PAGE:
Is there a housing crisis? Resorting to hyperbole is a tempting means for politicians and commentators to attract our attention. There is also a widespread notion that while error or falsehood that spread complacency is quite wrong, when it is alarmism and panic that is created, it is entirely virtuous. This week Gillian Keegan, the Health Minister, said it is better to “over-react than under-react” to Omicron. There is no reasonable basis for claiming that the world is going to end due to climate change. Yet without quite giving a date for the apocalypse, we hear much about the “climate emergency”. “One minute to midnight on that doomsday clock”, as our normally upbeat Prime Minister likes to put it. Such messages have meant some young people are suffering depression and resolving not to have children of their own.

So far as housing is concerned, the costs have obviously sharply risen, compared to those faced by previous generations; while other bills – such as for groceries – have gone down in real terms. But a “housing crisis” for an individual would suggest not just that paying a bill is a struggle, but impossible – with the result being someone is thrown out due to eviction or repossession. The Ministry of Justice produces statistics on these miserable outcomes. The Health Foundation has analysed them and found that the “rate of homelessness claims by previous tenure” has generally been falling. Those in social housing are most likely to be evicted – but that has fallen from 24.6 per thousand households in 2009 to 15.1 per thousand in 2019/20. For those in the private rented sector it’s down from 11.4 to 9.2. So far as mortgage repossessions are concerned it’s down from 10.7 per thousand households a decade ago to 3.2.

Those measures suggest that if there is a crisis it is less severe than a decade ago. Not that being a desiccated calculating machine tells the whole story. How many couples have abandoned hopes of a future together, married with children, due to housing costs? So the report this week from the Centre for Social Justice –  “Exposing the hidden housing crisis” – had a powerful title. How many relationships have floundered ostensibly about some other frustration but with the underlying cause being the lack of a decent home to settle in? The Ministry of Justice might not be able to offer statistics for those unfulfilled dreams but there are probably rather a lot.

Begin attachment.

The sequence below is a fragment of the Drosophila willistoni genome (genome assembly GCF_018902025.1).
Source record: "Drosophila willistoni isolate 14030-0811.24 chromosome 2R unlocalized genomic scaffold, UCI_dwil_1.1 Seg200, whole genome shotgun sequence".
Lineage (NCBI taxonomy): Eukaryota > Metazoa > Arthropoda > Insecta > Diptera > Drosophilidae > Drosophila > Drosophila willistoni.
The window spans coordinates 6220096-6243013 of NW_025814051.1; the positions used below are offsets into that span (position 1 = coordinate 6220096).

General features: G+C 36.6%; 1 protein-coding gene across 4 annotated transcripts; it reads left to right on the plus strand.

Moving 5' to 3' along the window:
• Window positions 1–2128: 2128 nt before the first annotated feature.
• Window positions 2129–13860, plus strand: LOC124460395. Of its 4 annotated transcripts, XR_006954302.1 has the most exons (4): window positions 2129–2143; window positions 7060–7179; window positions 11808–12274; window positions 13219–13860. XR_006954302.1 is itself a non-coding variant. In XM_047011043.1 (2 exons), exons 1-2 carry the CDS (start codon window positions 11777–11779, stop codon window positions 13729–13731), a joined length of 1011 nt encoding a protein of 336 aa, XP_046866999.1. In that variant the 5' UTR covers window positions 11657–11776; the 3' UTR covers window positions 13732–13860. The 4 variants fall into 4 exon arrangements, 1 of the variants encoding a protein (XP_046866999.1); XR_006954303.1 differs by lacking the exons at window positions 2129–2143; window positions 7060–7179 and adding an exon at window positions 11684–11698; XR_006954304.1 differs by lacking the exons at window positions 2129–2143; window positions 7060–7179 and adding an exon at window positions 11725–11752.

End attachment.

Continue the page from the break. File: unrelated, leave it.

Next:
We often talk about home-ownership becoming unaffordable. But the report is right to add that increased rents are also a challenge for many. Paying the rent to a private landlord used to take up a tenth of income – now it is around a third. Often when incomes are too low to pay the rent, the taxpayer picks up a hefty bill. The report says that it will come to £30.3 billion (including both Housing Benefit and the housing element of Universal Credit) for 2021–22.

The problem comes with the implication in the report that the solution is a higher ratio of social housing – rather than a general increase in the housing supply. Theresa May states in the forward:

“We tightened up the planning system to ensure developers meet their obligations to deliver more affordable homes.”

The report notes, in passing, the Government’s target of 300,000 homes being “needed”. But it adds that “focusing on the gross number of homes delivered does not tell us much about the types of homes being built, and for whom they best cater.”

Of course, what is needed for house prices to fall is a much bigger increase in overall supply. It could be via social housing. Suppose a million new social homes, spread around the country, were miraculously built overnight. The timescale might be a stretch but otherwise it could be done. The public sector owns millions of acres of surplus land. The principal cost of housing is the land rather than the bricks and mortar. The state could give the necessary land away to housing associations, with planning permission, then it would be perfectly viable. The alphabet soup of affordable housing categories – social rent, affordable rent, shared ownership, discounted market sale – might be varied in the mix. But if housing associations had the land for free it would be possible to make the figures add up, while offering to sell or rent below market prices.

It would also follow that if these million new homes flooding onto the market were attractive and of good quality then there would be plenty of takers. That would have implications for the private sector. Rents and house prices would dive. It wouldn’t much matter if the Government sold the land (thus helping to tackle the National Debt) and a million new homes came on the market at full market price from private developers. Either way house prices would soon plunge.

You have probably spotted the catch. Falling house prices would mean those of us who have already bought see our notional wealth starting to tumble. Those who bought recently would find themselves in “negative equity”. A large number of such cases and soon the media would talk about…”a housing crisis.”

As a home owner, I still say that the Government should ease supply and allow prices to fall to the natural level. We could reintroduce mortgage interest tax relief. Those with the highest mortgages would benefit the most – so that would placate recent buyers. Many home-owners also have children growing up fast who would like to buy – without having to impatiently wait to inherit.

I can see that a policy that will lower house prices is something that politicians are nervous about embracing. But declaring a “housing crisis”, while failing to call for a reduction in housing costs is obfuscation. The Government should put up or shut up.